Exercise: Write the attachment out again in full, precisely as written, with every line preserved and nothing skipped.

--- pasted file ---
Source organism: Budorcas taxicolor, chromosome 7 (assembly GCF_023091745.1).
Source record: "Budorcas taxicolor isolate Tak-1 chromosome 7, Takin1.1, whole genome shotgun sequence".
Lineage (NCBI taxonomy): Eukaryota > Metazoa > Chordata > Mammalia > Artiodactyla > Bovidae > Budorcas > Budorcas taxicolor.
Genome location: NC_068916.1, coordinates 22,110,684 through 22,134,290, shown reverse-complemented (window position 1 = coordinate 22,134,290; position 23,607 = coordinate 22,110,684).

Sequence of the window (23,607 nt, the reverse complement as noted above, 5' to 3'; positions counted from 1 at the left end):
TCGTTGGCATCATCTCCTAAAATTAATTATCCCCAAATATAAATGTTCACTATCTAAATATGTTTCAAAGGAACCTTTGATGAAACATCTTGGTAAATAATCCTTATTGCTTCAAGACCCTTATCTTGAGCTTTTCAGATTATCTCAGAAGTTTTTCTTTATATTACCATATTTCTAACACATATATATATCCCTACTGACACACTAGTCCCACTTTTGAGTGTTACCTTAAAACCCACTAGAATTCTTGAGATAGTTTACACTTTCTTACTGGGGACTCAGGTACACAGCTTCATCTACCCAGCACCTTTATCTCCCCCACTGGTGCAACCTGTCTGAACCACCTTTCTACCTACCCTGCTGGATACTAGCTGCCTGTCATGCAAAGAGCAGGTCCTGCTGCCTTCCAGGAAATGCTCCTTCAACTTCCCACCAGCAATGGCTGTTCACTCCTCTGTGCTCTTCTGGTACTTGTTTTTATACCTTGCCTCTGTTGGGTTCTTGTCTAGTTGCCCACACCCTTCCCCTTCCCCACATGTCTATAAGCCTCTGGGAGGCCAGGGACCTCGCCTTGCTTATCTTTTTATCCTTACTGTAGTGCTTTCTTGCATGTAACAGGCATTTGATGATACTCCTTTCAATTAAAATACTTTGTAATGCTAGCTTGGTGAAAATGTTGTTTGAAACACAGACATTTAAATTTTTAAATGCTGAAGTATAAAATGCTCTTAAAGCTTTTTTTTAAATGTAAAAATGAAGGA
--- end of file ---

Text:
Source organism: Budorcas taxicolor, chromosome 7 (assembly GCF_023091745.1).
Source record: "Budorcas taxicolor isolate Tak-1 chromosome 7, Takin1.1, whole genome shotgun sequence".
Lineage (NCBI taxonomy): Eukaryota > Metazoa > Chordata > Mammalia > Artiodactyla > Bovidae > Budorcas > Budorcas taxicolor.
Genome location: NC_068916.1, coordinates 22,110,684 through 22,134,290, shown reverse-complemented (window position 1 = coordinate 22,134,290; position 23,607 = coordinate 22,110,684).

Sequence of the window (23,607 nt, the reverse complement as noted above, 5' to 3'; positions counted from 1 at the left end):
TCGTTGGCATCATCTCCTAAAATTAATTATCCCCAAATATAAATGTTCACTATCTAAATATGTTTCAAAGGAACCTTTGATGAAACATCTTGGTAAATAATCCTTATTGCTTCAAGACCCTTATCTTGAGCTTTTCAGATTATCTCAGAAGTTTTTCTTTATATTACCATATTTCTAACACATATATATATCCCTACTGACACACTAGTCCCACTTTTGAGTGTTACCTTAAAACCCACTAGAATTCTTGAGATAGTTTACACTTTCTTACTGGGGACTCAGGTACACAGCTTCATCTACCCAGCACCTTTATCTCCCCCACTGGTGCAACCTGTCTGAACCACCTTTCTACCTACCCTGCTGGATACTAGCTGCCTGTCATGCAAAGAGCAGGTCCTGCTGCCTTCCAGGAAATGCTCCTTCAACTTCCCACCAGCAATGGCTGTTCACTCCTCTGTGCTCTTCTGGTACTTGTTTTTATACCTTGCCTCTGTTGGGTTCTTGTCTAGTTGCCCACACCCTTCCCCTTCCCCACATGTCTATAAGCCTCTGGGAGGCCAGGGACCTCGCCTTGCTTATCTTTTTATCCTTACTGTAGTGCTTTCTTGCATGTAACAGGCATTTGATGATACTCCTTTCAATTAAAATACTTTGTAATGCTAGCTTGGTGAAAATGTTGTTTGAAACACAGACATTTAAATTTTTAAATGCTGAAGTATAAAATGCTCTTAAAGCTTTTTTTTAAATGTAAAAATGAAGGA